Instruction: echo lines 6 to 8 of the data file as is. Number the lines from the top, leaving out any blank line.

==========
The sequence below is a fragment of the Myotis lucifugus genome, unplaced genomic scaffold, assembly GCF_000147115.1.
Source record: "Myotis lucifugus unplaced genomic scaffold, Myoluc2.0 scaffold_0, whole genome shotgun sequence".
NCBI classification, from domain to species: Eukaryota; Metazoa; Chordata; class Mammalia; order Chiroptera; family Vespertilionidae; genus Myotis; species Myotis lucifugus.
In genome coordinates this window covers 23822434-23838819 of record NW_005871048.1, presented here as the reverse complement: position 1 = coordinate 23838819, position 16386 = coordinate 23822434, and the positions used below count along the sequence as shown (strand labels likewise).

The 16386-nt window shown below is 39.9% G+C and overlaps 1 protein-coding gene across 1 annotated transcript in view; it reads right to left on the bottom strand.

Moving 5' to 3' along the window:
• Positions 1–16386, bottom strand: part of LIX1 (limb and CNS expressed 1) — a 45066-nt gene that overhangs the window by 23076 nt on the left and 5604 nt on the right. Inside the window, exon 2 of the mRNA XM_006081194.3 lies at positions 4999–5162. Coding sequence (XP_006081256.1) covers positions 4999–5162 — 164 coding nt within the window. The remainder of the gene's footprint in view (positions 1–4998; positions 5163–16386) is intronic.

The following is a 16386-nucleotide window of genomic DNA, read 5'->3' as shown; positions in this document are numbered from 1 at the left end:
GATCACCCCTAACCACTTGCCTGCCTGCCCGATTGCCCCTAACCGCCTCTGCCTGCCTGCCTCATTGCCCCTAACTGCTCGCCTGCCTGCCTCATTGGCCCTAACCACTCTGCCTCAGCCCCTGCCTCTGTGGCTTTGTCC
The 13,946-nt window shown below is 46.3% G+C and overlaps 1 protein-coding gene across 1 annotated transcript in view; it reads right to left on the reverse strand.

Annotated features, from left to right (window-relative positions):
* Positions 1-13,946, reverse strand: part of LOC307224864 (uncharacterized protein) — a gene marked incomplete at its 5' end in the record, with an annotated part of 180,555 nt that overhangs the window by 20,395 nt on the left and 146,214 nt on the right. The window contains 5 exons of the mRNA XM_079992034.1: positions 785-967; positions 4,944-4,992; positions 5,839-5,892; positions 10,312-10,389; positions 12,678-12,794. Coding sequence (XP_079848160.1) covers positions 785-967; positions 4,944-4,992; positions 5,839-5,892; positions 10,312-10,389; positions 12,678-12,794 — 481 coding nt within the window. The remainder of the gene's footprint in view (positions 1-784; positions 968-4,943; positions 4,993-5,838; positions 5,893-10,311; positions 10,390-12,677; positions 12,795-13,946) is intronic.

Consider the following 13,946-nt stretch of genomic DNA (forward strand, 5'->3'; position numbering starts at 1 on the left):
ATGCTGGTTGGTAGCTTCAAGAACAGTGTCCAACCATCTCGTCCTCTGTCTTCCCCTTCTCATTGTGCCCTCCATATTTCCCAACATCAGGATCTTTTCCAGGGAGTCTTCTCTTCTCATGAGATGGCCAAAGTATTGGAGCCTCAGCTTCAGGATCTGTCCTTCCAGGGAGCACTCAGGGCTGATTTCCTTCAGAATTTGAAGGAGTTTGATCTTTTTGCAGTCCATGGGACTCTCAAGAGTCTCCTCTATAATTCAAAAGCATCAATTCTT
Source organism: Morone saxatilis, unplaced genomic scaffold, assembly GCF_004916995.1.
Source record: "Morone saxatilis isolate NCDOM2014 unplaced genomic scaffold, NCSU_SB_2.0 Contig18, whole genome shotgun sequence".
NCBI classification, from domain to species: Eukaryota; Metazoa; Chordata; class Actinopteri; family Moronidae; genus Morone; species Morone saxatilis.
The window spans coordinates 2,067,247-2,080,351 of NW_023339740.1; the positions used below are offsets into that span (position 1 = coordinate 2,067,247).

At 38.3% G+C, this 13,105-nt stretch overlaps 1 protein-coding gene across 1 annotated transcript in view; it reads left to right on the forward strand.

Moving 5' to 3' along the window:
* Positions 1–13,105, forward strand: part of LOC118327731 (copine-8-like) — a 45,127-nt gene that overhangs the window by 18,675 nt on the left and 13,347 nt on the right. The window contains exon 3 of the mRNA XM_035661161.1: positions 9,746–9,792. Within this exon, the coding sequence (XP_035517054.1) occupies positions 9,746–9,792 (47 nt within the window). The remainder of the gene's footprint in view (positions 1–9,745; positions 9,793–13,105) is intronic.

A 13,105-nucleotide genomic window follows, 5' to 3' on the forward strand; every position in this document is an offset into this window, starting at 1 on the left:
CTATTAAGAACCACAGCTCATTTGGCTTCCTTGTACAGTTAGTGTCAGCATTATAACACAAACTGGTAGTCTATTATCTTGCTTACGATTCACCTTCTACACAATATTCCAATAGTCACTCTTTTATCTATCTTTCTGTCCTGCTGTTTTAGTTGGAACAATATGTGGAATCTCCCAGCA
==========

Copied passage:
Moving 5' to 3' along the window:
• Positions 1–16386, bottom strand: part of LIX1 (limb and CNS expressed 1) — a 45066-nt gene that overhangs the window by 23076 nt on the left and 5604 nt on the right. Inside the window, exon 2 of the mRNA XM_006081194.3 lies at positions 4999–5162. Coding sequence (XP_006081256.1) covers positions 4999–5162 — 164 coding nt within the window. The remainder of the gene's footprint in view (positions 1–4998; positions 5163–16386) is intronic.

The following is a 16386-nucleotide window of genomic DNA, read 5'->3' as shown; positions in this document are numbered from 1 at the left end: